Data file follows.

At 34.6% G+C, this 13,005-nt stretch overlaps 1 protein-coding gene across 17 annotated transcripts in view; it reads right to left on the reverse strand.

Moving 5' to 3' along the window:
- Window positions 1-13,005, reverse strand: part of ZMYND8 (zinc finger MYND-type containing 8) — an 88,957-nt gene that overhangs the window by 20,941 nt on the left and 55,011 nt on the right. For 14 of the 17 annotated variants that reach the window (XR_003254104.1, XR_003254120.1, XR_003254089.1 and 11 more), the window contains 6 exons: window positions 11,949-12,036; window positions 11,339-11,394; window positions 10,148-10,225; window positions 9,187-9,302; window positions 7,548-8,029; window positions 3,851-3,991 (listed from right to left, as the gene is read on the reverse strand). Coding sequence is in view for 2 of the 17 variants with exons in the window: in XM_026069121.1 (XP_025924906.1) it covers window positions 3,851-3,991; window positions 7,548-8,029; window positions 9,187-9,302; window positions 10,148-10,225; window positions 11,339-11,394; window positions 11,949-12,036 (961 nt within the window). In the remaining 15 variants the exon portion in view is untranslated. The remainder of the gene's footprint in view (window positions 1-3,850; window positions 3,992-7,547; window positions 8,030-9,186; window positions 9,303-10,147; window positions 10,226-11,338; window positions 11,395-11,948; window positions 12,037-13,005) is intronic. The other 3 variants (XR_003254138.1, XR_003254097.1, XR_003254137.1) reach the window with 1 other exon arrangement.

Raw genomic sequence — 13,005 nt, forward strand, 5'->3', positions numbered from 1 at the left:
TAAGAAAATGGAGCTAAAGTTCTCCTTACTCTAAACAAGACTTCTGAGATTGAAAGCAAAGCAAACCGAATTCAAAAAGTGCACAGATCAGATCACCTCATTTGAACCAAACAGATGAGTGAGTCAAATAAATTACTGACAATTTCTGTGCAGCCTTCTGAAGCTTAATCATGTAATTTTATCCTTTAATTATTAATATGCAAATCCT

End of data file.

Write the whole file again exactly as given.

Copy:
At 34.6% G+C, this 13,005-nt stretch overlaps 1 protein-coding gene across 17 annotated transcripts in view; it reads right to left on the reverse strand.

Moving 5' to 3' along the window:
- Window positions 1-13,005, reverse strand: part of ZMYND8 (zinc finger MYND-type containing 8) — an 88,957-nt gene that overhangs the window by 20,941 nt on the left and 55,011 nt on the right. For 14 of the 17 annotated variants that reach the window (XR_003254104.1, XR_003254120.1, XR_003254089.1 and 11 more), the window contains 6 exons: window positions 11,949-12,036; window positions 11,339-11,394; window positions 10,148-10,225; window positions 9,187-9,302; window positions 7,548-8,029; window positions 3,851-3,991 (listed from right to left, as the gene is read on the reverse strand). Coding sequence is in view for 2 of the 17 variants with exons in the window: in XM_026069121.1 (XP_025924906.1) it covers window positions 3,851-3,991; window positions 7,548-8,029; window positions 9,187-9,302; window positions 10,148-10,225; window positions 11,339-11,394; window positions 11,949-12,036 (961 nt within the window). In the remaining 15 variants the exon portion in view is untranslated. The remainder of the gene's footprint in view (window positions 1-3,850; window positions 3,992-7,547; window positions 8,030-9,186; window positions 9,303-10,147; window positions 10,226-11,338; window positions 11,395-11,948; window positions 12,037-13,005) is intronic. The other 3 variants (XR_003254138.1, XR_003254097.1, XR_003254137.1) reach the window with 1 other exon arrangement.

Raw genomic sequence — 13,005 nt, forward strand, 5'->3', positions numbered from 1 at the left:
TAAGAAAATGGAGCTAAAGTTCTCCTTACTCTAAACAAGACTTCTGAGATTGAAAGCAAAGCAAACCGAATTCAAAAAGTGCACAGATCAGATCACCTCATTTGAACCAAACAGATGAGTGAGTCAAATAAATTACTGACAATTTCTGTGCAGCCTTCTGAAGCTTAATCATGTAATTTTATCCTTTAATTATTAATATGCAAATCCT